Pete Wargent blogspot

Co-founder & CEO of AllenWargent property buyer's agents, offices in Brisbane (Riverside) & Sydney (Martin Place), and CEO of WargentAdvisory (providing subscription analysis, reports & services to institutional clients).

5 x finance/investment author - 'Get a Financial Grip: a simple plan for financial freedom’ (2012) rated Top 10 finance books by Money Magazine & Dymocks.

"Unfortunately so much commentary is self-serving or sensationalist. Pete Wargent shines through with his clear, sober & dispassionate analysis of the housing market, which is so valuable. Pete drills into the facts & unlocks the details that others gloss over in their rush to get a headline. On housing Pete is a must read, must follow - he is one of the finest property analysts in Australia" - Stephen Koukoulas, MD of Market Economics, former Senior Economics Adviser to Prime Minister Gillard.

"Pete is one of Australia's brightest financial minds - a must-follow for articulate, accurate & in-depth analysis." - David Scutt, Business Insider, leading Australian market analyst.

"I've been investing for over 40 years & read nearly every investment book ever written yet I still learned new concepts in his books. Pete Wargent is one of Australia's finest young financial commentators." - Michael Yardney, Australia's leading property expert, Amazon #1 best-selling author.

"The most knowledgeable person on Aussie real estate markets - Pete's work is great, loads of good data and charts, the most comprehensive analyst I follow in Australia. If you follow Australia, follow Pete Wargent" - Jonathan Tepper, Variant Perception, Global Macroeconomic Research, and author of the New York Times bestsellers 'End Game' and 'Code Red'.

"The level of detail in Pete's work is superlative across all of Australia's housing markets" - Grant Williams, co-founder RealVision - where world class experts share their thoughts on economics & finance - & author of Things That Make You Go of the world's most popular & widely-read financial publications.

"Wargent is a bald-faced realty foghorn" - David Llewellyn-Smith, MacroBusiness.

Thursday, 24 March 2016

Brisbane house prices steadily increased over 2015

Brisbane records steady gains

Reports Domain here (or click image).

It seems that some people, including people like me in fact, are getting a little hung up on the idea that unit prices will underperform house prices in Brisbane over the near future, probably not helped by quotes from, um, people like me.

In general terms and at the macro level, yes, I expect house prices in Brisbane to outperform units, as I noted in the above article.

However, property prices don't go up (or down) because the dwelling type is a detached house, townhouse, apartment in a boutique block, or high rise unit.  

Prices move when there is sustained demand for a property type from a buying demographic in a location where that type of supply is constrained.

In particular, since prices are ultimately a derivative of land values, properties with a high and appreciating land value content are likely to outperform over time.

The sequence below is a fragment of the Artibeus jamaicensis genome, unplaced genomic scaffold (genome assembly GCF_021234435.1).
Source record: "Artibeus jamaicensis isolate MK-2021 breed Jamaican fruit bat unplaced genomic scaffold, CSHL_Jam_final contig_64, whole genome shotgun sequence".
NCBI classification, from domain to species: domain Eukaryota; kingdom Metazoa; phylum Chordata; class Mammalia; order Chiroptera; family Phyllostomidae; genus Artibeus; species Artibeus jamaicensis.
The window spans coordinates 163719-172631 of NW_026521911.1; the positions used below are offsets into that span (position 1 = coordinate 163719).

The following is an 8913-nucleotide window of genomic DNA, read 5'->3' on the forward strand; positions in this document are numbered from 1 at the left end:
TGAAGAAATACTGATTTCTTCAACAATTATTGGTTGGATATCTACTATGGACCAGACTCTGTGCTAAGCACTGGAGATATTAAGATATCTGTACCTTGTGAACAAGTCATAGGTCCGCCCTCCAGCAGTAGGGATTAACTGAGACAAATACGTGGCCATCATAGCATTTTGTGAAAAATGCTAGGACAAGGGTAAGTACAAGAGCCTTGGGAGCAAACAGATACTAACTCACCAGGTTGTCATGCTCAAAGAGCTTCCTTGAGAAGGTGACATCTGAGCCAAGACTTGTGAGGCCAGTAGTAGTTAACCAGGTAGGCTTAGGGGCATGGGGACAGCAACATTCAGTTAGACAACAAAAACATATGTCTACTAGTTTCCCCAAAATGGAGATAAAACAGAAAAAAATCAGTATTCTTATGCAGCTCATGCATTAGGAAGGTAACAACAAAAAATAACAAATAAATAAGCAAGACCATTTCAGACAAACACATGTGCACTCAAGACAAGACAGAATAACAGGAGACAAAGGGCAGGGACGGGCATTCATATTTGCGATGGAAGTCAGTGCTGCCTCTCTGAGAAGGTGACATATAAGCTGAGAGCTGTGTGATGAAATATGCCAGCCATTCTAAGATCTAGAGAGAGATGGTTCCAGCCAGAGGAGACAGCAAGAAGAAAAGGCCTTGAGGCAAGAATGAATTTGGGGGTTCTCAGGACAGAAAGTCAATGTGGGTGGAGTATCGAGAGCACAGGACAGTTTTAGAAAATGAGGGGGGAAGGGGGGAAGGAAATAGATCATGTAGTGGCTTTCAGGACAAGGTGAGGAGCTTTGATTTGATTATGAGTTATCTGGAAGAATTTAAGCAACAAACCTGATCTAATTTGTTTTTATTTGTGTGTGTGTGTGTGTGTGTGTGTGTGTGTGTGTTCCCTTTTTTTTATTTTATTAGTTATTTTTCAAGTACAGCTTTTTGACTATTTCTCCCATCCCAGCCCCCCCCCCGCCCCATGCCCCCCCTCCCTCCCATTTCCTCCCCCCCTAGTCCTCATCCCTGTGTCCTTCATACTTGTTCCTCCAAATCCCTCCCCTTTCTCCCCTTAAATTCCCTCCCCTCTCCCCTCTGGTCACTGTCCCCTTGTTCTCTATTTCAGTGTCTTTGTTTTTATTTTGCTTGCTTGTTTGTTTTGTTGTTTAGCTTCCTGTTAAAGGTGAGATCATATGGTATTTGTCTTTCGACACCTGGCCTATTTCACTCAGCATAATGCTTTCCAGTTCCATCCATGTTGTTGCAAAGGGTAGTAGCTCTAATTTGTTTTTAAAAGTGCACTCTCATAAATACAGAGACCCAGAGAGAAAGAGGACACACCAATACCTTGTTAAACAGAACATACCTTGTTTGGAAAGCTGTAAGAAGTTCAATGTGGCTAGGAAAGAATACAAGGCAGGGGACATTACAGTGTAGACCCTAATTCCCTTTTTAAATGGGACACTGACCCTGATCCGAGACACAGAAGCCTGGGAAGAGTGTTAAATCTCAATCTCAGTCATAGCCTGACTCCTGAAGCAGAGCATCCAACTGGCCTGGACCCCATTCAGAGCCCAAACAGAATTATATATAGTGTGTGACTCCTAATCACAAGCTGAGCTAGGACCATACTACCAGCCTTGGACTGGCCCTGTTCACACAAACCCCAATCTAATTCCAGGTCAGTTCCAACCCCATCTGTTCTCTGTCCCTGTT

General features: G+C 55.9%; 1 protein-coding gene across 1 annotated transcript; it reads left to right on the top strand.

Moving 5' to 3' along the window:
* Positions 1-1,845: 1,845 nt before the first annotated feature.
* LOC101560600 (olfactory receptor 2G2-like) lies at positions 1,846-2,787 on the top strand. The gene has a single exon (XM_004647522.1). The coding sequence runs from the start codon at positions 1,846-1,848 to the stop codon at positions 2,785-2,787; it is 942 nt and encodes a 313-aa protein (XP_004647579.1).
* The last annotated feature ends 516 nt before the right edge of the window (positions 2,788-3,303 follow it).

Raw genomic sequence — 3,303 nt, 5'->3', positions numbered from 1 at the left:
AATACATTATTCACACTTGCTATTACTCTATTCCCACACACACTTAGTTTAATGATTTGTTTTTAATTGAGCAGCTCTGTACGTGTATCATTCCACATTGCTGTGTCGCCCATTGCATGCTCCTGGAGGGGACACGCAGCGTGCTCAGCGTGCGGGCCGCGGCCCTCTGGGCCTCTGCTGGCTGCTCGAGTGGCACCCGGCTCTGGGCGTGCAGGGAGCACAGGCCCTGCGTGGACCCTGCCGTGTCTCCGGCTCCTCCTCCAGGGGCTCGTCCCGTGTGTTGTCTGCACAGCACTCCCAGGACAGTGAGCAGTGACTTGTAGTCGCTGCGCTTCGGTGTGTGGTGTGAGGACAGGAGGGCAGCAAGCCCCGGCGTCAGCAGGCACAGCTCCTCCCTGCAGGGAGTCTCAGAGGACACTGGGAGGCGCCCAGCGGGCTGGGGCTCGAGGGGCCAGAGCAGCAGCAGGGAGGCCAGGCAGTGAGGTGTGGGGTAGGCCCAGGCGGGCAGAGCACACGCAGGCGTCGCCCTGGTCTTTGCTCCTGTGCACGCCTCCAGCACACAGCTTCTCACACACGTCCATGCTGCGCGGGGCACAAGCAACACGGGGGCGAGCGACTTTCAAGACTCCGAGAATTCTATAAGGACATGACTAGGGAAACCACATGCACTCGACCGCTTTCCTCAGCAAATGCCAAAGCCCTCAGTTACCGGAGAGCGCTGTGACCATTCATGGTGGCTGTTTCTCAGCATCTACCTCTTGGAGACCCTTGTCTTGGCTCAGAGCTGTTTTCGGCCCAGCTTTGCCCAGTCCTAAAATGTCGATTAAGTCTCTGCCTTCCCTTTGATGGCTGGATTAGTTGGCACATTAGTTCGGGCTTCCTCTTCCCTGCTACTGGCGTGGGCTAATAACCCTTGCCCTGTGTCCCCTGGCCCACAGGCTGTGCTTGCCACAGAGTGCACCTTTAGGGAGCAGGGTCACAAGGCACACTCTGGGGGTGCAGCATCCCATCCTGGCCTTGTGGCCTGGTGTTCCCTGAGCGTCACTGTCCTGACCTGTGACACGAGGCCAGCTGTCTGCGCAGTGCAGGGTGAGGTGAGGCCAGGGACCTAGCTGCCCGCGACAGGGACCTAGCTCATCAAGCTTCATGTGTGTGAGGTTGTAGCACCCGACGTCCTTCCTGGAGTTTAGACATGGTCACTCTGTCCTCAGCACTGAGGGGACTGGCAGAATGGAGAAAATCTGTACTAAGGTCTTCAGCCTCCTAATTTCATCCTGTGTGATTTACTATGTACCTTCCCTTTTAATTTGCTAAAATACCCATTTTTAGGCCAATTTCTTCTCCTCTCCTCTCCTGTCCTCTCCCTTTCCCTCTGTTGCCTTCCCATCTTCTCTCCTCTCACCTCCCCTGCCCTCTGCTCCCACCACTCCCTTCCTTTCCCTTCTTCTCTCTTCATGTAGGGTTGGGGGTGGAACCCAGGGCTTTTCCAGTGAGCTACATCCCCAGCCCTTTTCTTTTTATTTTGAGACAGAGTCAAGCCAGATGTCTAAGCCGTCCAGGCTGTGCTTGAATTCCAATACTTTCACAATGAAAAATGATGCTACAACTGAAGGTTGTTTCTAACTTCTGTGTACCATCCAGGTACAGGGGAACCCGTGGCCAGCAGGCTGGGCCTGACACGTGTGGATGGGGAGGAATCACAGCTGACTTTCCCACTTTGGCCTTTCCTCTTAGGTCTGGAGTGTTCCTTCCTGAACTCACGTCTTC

For example, I'd rather own a quality townhouse or apartment in a boutique block in New Farm or Tenerriffe, than a crumby house in a fringe location with dim prospects.

After all there is virtually no new land on the peninsula to be developed, and with that area becoming ever more sought after over time land values are realistically heading in only one direction.

I also expect townhouses and some boutique attached dwelling types in middle ring locations to do well over time.

Affordability is not quite as big an issue in Brisbane as people like to pretend it is.

It's not that hard to find properties in prime, commutable, middle ring locations selling for well under their "as new" prices from early 2009.

And, by the way, the cost of borrowing money has halved since then.

Of course capital cities always seem expensive, not least because we have a tendency to look at homes in areas which are just tantalisingly beyond our reach (remember all the articles from around 2008 noting that Sydney prices couldn't rise any further?).

On the other hand, as discussed here many times before, there is indeed masses of construction of high density dwellings in some inner city locations, including at Brisbane's South Bank for example, with the ratio of new to existing apartment stock too high for comfort.

It remains to be seen how much of this new stock ends up in the hands of foreign buyers and never makes it to the rental market, or how much of it ends up being international student or "short stay" accommodation.

Either way, when lenders are striking out suburbs as no-go zones and even the central bank has highlighted systemic risks, it's probably time to be setting your sights elsewhere!


The capex cliff progressed another $50 billion or so towards ground zero as Woodside (ASX: WPL) announced yesterday that it will shelve its Browse LNG project off the Kimberley Coast, citing the unfavourable economic environment.


Stacks of interesting information out this morning, although most of it is not market moving, including demographic statistics for Q3 2015, detailed labour force figures, and the household finance and wealth data from the national accounts.

Lots to look at there, so stick around.